The Art Of The SQL Server Stored Procedure: Cursors And Loops

I Don’t See Nothin’ Wrong

You will, for better or worse, run into occasions in your database career that necessitate the use of loops and cursors.

While I do spend a goodly amount of time reworking this sort of code to not use loops and cursors, there are plenty of reasonable uses for them.

In most cases, I would prefer to see developers write a loop manually, because there are many difficult to understand cursor options that change their behavior, and can really mess with query performance.

Those are just a couple examples from my site, without getting into all the many other variations in cursor types.

One very important distinction in cursor types is what set of data the queries in them will see.

As an example, static cursors make a copy of the results of the select, and then use that copy (like a temporary table) to work off of. Dynamic cursors read the underlying data on each iteration.

Especially in cases where your cursors may modify data, and you expect changes to the data to be reflected in future iterations of the cursor, static cursors are likely not a good choice.

Likewise, if you’re already putting data into a temporary table for the cursor to work off of, there is likely no benefit to a static cursor type because you’re just making another copy of the temporary table’s contents.

As I’ve said before, it’s up to you to test different options to see which works correctly and performs the best for your needs.

Also as I’ve said before, never trust the defaults. When you just write DECLARE CURSOR with no options specified, SQL Server may make a lot of bad decisions.

Appropriate Uses

In general, I’d expect many readers to understand when a loop or cursor is the only (or best) way to accomplish what you need.

I use them in several of my stored procedures because they’re the only sensible way to get things done.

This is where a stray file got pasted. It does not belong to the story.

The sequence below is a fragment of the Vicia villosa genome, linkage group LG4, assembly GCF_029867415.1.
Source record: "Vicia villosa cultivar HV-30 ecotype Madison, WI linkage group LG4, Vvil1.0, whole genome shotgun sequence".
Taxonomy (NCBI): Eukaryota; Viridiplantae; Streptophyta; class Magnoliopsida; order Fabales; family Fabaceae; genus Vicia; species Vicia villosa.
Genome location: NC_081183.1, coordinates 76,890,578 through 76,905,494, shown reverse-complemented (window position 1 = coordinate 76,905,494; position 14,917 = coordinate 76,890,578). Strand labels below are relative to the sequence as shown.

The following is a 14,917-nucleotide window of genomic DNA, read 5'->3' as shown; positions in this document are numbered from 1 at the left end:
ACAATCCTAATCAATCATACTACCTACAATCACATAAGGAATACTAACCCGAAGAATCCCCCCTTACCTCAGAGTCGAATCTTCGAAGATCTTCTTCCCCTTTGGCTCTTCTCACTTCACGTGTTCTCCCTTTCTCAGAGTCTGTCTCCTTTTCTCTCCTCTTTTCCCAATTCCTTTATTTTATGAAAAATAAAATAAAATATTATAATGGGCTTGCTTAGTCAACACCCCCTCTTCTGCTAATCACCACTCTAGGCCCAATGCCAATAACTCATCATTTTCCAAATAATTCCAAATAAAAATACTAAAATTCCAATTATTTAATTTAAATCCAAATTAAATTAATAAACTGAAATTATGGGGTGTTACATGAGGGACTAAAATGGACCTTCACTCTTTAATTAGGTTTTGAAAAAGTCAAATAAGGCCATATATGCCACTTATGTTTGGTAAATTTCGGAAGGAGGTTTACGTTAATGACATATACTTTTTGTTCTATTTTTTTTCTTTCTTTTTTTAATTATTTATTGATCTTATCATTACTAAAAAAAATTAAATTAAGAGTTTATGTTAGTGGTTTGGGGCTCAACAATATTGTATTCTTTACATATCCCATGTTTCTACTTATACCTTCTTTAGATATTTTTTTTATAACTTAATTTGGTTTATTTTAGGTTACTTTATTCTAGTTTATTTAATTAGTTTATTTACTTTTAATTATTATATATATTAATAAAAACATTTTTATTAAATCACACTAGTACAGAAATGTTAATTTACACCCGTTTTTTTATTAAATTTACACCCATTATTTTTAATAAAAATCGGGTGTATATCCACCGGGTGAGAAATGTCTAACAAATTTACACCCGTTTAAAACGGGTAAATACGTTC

Notably, in sp_LogHunter:

    LOCAL /*Nothing outside of this needs to reference it*/
    SCROLL /*I want the FETCH FIRST command available to me*/
    DYNAMIC /*I don't want to make another copy of my temp table*/
    READ_ONLY /*Okay, perhaps this is over communicating*/
FROM #search;

The only real additional point I’d make here is that much like with dynamic SQL, if you’re going to use these options, you’re doing yourself (and anyone else who many need to run or manage your code) a great service by building verbose debugging options and error handling into it.

Knowing things like:

  • Starting row counts
  • Iteration count/progress
  • Current parameter/variable values
  • Rows in play per iteration
  • Iteration timing

Are all quite useful landmarks in your running code, help you find logical errors, and which parts you may be getting stuck on from a performance point of view.

Also from sp_LogHunter:

IF @debug = 1
    RAISERROR('log %i of %i', 0, 1, @l_log, @h_log) WITH NOWAIT; /*Which log file I'm working on, out of how many I need to process*/
    RAISERROR('search %i of %i', 0, 1, @l_count, @t_searches) WITH NOWAIT; /*Which search I'm working on, out of how many I need to run*/
    RAISERROR('@c: %s', 0, 1, @c) WITH NOWAIT; /*The current search command syntax*/

These are all things that helped me while writing it for reasons listed above.

You, like me, may be surprised where your loops take you when they finally sally forth.

Thanks for reading!

Going Further

If this is the kind of SQL Server stuff you love learning about, you’ll love my training. I’m offering a 75% discount to my blog readers if you click from here. I’m also available for consulting if you just don’t have time for that, and need to solve database performance problems quickly. You can also get a quick, low cost health check with no phone time required.

One thought on “The Art Of The SQL Server Stored Procedure: Cursors And Loops

Comments are closed.